Many of us are missing travel at the moment – but do you miss it so much that you would board a ‘flight to nowhere’ just to get a taste of the travel experience? Several airlines in Asia and Australia have launched flights that take off and land from the same airports, in a bid to save the aviation industry and offer the chance to take a flight to those who are missing the experience, but is it worth the cost to the environment?
Qantas Airways launched a seven-hour scenic flight to and from Sydney, that flew over some of Australia’s most iconic tourist destinations, including Uluru and the Great Barrier Reef. Tickets cost between $575 and $2,765 and sold out in a record ten minutes, proving that the demand is there. The airline plan on offering more scenic flights while travel restrictions remain in place.
Several Asian airlines are also offering flights with no destinations, including Singapore Airlines, Taiwan’s EVA Airways and Japan’s ANA Holding Inc. Several of these flights have ‘themes’ to add to the experience – ANA offered a 90-minute flight with a Hawaiian experience while EVA used one of their Hello Kitty planes for a Father’s Day trip. Some flights even come with vouchers that can be used for travel post-pandemic – a Tigerair Taiwan flight that circled South Korea’s Jeju Island including a voucher for round-trip tickets from Taiwan to Korea.
These flights may seem pointless, but the aviation industry is struggling to keep afloat during the pandemic. Border restrictions and less people flying has led to a 97.5% drop in international travel in Asia. Many airlines are worried about this extended period of a huge drop in ticket sales and flights to nowhere seem to be an effective get-around. And it’s obviously popular with customers – many of these flights have sold out in record times. People are bored of staying at home and eager to fly, even if it is just a scenic trip that ends back at home.
But what about the environmental implications of ‘pointless’ flights? Surely there are better ways to support the aviation industry that don’t require unnecessary pollution? These flights to nowhere are encouraging people to travel with no reason or purpose, increasing emissions during a period where worldwide emissions have been drastically lowered. Some of the airlines, such as Qantas have stated that they will offset the carbon emissions on their scenic flights, but there are debates over whether offsetting is effective as it does not actually reduce emissions. Surely it would make more sense to encourage people to book future trips to support the airlines? If you are going to choose to fly, it should be to a destination that you are excited to explore to its full potential – not just to sit on a carbon-guzzling plane for a ‘scenic’ flight that, weather-dependent, might end up just being a nice view of the clouds?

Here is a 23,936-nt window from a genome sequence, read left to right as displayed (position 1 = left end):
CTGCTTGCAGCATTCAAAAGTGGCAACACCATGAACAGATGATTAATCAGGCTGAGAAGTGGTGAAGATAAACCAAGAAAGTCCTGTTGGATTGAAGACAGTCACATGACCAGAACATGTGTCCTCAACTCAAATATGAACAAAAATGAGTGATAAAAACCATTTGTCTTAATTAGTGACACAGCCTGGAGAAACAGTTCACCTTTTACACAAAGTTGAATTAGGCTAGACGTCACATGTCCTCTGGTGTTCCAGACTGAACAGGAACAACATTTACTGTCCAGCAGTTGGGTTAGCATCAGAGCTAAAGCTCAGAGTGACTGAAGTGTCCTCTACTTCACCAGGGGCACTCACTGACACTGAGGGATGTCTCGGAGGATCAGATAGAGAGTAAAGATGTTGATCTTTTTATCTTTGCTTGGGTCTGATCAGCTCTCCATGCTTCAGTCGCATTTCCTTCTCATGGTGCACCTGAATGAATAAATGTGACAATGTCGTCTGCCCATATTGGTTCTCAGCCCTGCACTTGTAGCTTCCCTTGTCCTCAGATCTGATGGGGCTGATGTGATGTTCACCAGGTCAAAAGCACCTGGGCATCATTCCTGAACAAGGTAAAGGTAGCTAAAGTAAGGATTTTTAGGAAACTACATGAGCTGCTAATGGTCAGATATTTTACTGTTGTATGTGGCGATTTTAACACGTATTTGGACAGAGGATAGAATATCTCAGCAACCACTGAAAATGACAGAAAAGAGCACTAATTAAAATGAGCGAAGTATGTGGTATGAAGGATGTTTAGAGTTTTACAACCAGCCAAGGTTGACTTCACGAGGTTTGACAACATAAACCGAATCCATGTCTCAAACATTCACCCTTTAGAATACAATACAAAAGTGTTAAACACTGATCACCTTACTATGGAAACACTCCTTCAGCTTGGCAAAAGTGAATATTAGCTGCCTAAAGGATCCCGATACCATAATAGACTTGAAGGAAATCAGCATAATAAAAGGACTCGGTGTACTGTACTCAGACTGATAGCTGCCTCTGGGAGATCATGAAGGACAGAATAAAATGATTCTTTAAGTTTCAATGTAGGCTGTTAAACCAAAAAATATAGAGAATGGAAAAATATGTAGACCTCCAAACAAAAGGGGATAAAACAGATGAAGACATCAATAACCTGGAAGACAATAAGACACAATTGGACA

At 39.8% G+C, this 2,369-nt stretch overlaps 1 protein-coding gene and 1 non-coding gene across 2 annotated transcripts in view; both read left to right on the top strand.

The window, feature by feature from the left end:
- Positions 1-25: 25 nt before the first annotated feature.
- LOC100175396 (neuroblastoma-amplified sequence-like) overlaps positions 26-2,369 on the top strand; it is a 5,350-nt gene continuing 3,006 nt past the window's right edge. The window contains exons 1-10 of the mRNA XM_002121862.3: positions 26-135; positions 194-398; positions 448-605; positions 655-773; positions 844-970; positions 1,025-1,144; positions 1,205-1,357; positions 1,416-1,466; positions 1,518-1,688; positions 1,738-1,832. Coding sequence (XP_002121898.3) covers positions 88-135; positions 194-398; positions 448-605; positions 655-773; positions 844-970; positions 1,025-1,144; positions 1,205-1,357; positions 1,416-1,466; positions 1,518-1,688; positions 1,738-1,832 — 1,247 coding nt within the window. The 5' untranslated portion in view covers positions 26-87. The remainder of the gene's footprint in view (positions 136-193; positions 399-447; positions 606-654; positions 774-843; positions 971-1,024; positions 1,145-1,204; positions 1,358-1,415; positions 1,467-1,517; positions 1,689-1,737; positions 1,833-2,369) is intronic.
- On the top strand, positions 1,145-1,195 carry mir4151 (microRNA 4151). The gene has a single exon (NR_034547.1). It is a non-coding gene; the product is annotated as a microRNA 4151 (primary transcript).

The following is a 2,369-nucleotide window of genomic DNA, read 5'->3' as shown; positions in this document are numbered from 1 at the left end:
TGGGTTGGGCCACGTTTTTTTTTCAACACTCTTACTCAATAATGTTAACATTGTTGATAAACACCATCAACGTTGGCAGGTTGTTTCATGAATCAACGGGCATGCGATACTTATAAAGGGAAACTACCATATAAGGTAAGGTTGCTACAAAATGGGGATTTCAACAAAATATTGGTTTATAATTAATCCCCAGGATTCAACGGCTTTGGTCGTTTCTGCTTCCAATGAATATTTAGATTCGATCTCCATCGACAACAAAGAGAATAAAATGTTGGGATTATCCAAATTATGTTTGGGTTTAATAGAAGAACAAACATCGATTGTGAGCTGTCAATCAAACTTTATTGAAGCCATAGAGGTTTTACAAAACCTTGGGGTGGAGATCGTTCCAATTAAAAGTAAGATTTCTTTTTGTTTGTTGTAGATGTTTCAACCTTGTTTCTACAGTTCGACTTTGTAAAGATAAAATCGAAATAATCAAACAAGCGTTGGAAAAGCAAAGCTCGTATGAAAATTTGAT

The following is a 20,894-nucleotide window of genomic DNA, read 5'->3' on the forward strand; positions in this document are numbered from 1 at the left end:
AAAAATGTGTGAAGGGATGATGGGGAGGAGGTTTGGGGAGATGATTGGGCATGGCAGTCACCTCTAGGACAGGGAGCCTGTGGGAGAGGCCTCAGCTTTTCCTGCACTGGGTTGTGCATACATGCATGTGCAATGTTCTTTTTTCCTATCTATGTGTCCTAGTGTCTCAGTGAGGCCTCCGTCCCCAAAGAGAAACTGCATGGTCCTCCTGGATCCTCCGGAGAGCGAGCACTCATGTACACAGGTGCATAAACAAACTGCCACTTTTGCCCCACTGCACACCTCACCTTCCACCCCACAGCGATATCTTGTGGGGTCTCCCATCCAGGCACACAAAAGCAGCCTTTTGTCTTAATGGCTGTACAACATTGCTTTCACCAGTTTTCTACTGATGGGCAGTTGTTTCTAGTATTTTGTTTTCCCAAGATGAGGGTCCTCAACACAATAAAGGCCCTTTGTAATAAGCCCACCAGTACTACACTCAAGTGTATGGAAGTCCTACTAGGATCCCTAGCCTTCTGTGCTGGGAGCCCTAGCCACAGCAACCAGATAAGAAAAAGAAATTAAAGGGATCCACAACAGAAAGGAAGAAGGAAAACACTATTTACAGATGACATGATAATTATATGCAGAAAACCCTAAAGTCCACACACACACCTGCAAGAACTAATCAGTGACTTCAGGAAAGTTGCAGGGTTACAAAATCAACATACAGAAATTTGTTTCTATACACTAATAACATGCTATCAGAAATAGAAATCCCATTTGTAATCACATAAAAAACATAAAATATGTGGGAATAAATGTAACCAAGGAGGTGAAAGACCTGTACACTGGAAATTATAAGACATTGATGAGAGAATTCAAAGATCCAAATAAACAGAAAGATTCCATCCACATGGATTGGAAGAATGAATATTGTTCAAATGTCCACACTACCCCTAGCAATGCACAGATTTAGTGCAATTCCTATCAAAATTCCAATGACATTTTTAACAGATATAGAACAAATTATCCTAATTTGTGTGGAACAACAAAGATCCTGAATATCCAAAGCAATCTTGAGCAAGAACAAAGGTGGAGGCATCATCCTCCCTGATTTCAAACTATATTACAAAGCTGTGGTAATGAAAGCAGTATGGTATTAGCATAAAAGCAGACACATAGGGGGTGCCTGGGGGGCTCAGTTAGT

If you are missing travel and considering booking onto a scenic flight to nowhere, perhaps consider if you could support the travel industry in a different way? Perhaps you could book flights for next year or postpone a pre-booked trip rather than cancelling it? Could you get the same experience at home, sat comfortably on your sofa watching aerial views of nearby attractions and landmarks?
Emma Lavelle is a UK based writer and photographer and has her own blog Field and Nest.